The Long Hello
Leaving politics typically involves handcuffs or a pine box. When you enter, you’re idealistic and plan to change the world. As time progresses, you compromise that bright-eyed optimism until you slowly reach cynicism. You wake up one day and realize you’re phoning in your outrage and lost perspective. It’s the old adage of the frog in the pot.
Over the years, I watched people rise to the level of their greatest potential and realize there was no more ceiling. What happens next? They transition to a lucrative functional role, cashing in the person they were to keep the machine going. Lobbyist, consultant, writer, commentator, board member, the list goes on. There is a formula of money, power, and relevance that they adjust to stay in the game.
It’s a career philosophy: develop the knowledge and contacts and reap the rewards once you’ve conditioned yourself to compromise your idealism for the moment. I’m not going to spout off the “career politician” tropes, but there has to be a balance.
As a young idealistic Hill staffer, I promised I’d never be the old has-been lobbyist telling war stories, lobbying for this group, or consulting for that group. By the time I walked out of the Governor’s Office for the last time, I knew my time was limited.
In 2015, I foolishly agreed to work for Mark Sanford for the third time, this time in his “comeback tour” in Congress. The man I met 20 years earlier had risen to national prominence and in the 2012 presidential discussion. Then it all came crashing down. He’d been elected to Congress again in 2013 and over the next 18 months went through three chiefs of staff. He asked me to come to DC four times before I finally said yes. Even then, it was only on the condition that it was temporary while I found a more permanent replacement and my own exit from politics. It took seven months, and that was too long.
I dedicated years of my life to building a presidential contender and 18 months cleaning up the mess of a personal failing played out on an international stage. When I walked back into his congressional office, it was different. Why? We weren’t fighting for big ideas and moving the debate forward; we were fighting for his relevance.
He’d become obsessed with the idea that daily long-form Facebook posts lecturing on this piece of legislation were the highest and best use of everyone’s time. He was hiding in plain sight, believing, that as always, the path forward would appear to him. It didn’t. He’d failed his own “bias for action” mantra, which ultimately contributed to his first defeat at the ballot box in 2018.
He’d ride staff all day to write five Facebook posts, and he’d pick the one that was appealing to him and then spend hours rewriting it himself. No matter how many arguments we had over the futility of the act, he’d cling to those posts telling me this one person who told him how great they were. The only value that came from those Facebook posts was clarity for me.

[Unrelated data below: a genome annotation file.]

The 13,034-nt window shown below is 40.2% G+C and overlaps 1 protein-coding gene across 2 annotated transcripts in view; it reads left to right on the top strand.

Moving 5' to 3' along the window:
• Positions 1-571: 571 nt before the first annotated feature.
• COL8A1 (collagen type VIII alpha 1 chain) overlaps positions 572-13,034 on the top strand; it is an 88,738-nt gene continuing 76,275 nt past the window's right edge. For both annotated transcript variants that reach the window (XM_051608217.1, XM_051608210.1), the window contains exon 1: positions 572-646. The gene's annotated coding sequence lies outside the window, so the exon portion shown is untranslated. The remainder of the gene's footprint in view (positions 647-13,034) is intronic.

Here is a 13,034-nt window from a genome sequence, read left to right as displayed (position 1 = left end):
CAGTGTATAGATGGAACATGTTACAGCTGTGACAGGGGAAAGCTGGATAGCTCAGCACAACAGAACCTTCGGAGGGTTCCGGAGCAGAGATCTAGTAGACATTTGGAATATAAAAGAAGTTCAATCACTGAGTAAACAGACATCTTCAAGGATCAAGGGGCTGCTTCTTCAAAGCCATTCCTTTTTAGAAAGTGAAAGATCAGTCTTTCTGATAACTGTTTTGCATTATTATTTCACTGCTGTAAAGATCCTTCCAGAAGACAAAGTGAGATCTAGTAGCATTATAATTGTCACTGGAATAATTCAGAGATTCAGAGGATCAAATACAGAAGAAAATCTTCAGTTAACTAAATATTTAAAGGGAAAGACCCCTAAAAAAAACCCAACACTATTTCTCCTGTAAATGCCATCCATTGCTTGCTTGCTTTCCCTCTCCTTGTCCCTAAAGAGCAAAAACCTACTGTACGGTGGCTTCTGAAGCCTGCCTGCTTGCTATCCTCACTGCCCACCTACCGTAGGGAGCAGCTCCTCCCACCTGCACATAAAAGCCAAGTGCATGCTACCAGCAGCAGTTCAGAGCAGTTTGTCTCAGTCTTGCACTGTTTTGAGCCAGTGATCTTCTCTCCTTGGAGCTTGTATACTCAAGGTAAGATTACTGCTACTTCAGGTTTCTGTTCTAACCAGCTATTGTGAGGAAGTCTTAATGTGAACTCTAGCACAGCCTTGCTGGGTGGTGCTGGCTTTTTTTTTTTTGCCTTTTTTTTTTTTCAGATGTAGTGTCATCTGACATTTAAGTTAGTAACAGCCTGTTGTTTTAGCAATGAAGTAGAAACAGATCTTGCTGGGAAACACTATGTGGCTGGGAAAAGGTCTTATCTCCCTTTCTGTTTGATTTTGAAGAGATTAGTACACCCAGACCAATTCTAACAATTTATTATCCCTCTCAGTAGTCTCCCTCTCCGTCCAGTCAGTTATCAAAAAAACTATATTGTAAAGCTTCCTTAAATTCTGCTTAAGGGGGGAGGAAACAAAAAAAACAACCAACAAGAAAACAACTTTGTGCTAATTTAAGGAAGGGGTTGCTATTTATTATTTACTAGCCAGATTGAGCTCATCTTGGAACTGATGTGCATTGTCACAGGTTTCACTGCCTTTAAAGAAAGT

When we’d finally post some screed on why he voted against a bill that meant virtually nothing to his constituents, the first five responses were either “Great, when are you going to impeach Obama?” or “I don’t care what you think, you voted for that traitor John Boehner for Speaker.” It drove home just how much I outlived my usefulness in politics.
So off I went into the wilderness. My day job permitted me to reconnect with the real world outside the bubble that surrounds the world of politics. I guess old habits die hard. I didn’t need to be in the middle of the action to have opinions. I think it was more liberating than limiting. As discussions got more polarized and tribal, I moved in the opposite direction.
Us v. Them
Every political conversation is now a pitched battle between good and evil. It’s a cynical game that has consequences. The characters are miscast. “Them” are the politicians, influencers, commentators that profit from fear and anger, and “us” are the rest of us.
Is the glass half empty or half full? Maybe it just needs ice. If you don’t pick a side, you get labeled as a “bothsider” or “neitherside.” It’s a joke. The binary choice is not whether you’re a Republican or a Democrat, conservative or liberal. The choice is whether you want to call the powerbrokers on their bullshit even if you agree with something else they do. I picked a side, and it’s sanity. I suspect quite a few more people out there believe the same. If we don’t rally soon, it’s going to be too late.
And Now a Word from Our Sponsor
You may have noticed a name change. The original title borrowed from a Nietzsche quote might have been too high a concept. Sort of like Genesis with Peter Gabriel. A couple of aside statements and a text from an old friend who thought I was writing about science fiction moved me in a different direction. So, introducing “Outside the Tent.” Draw your own conclusions on the meaning - all guesses welcome.
The other change is merging my personal blog and this site into one place. We’re slowly working on transitioning the posts and web address into one place. More to come.